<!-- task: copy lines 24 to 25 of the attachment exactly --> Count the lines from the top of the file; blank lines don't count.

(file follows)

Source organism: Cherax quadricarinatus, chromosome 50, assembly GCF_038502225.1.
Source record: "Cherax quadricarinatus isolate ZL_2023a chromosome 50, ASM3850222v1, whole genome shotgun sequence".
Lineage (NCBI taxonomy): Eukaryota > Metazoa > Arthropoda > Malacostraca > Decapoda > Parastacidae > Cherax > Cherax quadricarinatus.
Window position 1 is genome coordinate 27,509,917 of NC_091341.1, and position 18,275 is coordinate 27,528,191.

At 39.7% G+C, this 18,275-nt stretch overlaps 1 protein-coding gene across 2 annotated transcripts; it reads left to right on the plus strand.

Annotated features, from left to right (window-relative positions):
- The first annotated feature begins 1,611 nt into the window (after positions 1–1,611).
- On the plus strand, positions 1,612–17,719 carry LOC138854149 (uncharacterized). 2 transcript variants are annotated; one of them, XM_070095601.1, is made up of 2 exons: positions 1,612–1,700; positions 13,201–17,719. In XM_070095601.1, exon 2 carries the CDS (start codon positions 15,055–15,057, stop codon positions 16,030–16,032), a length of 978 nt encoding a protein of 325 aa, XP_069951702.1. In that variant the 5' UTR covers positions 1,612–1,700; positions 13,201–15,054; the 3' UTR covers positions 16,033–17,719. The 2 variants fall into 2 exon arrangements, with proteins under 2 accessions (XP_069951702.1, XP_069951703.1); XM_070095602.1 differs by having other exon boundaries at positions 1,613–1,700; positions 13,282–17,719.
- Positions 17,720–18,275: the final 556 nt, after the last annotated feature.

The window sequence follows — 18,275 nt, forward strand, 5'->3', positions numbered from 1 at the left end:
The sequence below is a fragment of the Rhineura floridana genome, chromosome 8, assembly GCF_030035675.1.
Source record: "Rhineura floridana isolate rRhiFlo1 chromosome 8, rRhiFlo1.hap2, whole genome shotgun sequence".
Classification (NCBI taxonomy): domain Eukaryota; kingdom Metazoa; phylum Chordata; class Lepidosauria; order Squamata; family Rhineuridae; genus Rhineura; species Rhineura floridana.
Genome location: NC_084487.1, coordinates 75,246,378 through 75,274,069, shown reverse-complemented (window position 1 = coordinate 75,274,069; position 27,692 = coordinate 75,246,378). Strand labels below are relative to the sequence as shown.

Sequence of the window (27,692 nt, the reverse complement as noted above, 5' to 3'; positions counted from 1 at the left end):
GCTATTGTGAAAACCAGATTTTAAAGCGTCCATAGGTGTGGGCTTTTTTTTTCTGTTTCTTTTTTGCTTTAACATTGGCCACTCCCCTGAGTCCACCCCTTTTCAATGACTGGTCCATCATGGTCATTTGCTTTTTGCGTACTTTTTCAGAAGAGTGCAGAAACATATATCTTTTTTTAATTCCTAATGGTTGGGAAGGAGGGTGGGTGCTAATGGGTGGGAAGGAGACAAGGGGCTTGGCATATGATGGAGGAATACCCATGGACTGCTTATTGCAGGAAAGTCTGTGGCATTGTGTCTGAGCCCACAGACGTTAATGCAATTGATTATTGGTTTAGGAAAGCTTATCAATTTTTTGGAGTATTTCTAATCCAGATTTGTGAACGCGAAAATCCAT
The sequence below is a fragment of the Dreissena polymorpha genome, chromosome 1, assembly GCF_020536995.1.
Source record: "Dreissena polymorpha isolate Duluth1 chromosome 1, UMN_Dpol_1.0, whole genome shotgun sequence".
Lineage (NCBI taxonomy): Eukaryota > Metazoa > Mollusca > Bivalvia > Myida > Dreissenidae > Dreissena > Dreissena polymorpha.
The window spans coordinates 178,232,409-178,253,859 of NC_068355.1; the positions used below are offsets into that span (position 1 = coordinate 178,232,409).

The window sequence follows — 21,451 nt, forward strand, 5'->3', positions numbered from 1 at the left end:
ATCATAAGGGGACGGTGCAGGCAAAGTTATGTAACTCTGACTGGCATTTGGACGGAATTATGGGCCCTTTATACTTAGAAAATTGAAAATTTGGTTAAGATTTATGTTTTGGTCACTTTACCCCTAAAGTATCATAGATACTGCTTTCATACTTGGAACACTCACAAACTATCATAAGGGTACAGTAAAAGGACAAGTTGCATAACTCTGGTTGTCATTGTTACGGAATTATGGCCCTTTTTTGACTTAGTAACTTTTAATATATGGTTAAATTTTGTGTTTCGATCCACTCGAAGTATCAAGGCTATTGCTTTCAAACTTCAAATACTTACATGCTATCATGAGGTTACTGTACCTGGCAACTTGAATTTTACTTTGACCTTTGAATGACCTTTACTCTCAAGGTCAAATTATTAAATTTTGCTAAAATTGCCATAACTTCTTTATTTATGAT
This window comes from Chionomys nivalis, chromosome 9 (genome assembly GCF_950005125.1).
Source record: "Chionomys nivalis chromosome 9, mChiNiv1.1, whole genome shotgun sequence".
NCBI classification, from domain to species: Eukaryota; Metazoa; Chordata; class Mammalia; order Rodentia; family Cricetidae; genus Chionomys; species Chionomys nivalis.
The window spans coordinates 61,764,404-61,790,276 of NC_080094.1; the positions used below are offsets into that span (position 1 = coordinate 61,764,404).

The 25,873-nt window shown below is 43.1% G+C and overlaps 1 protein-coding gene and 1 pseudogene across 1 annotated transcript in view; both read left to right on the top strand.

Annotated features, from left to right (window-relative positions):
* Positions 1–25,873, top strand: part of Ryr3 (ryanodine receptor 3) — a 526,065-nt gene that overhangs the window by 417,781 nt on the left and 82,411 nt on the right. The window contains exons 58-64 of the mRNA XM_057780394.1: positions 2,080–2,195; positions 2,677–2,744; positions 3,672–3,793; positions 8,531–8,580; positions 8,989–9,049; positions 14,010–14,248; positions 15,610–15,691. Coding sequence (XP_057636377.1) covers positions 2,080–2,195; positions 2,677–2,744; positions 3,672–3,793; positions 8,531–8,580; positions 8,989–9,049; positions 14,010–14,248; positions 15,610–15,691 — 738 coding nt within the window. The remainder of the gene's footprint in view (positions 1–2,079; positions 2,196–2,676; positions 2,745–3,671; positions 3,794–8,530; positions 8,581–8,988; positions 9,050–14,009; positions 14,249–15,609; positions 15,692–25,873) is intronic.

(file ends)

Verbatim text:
Source record: "Chionomys nivalis chromosome 9, mChiNiv1.1, whole genome shotgun sequence".
NCBI classification, from domain to species: Eukaryota; Metazoa; Chordata; class Mammalia; order Rodentia; family Cricetidae; genus Chionomys; species Chionomys nivalis.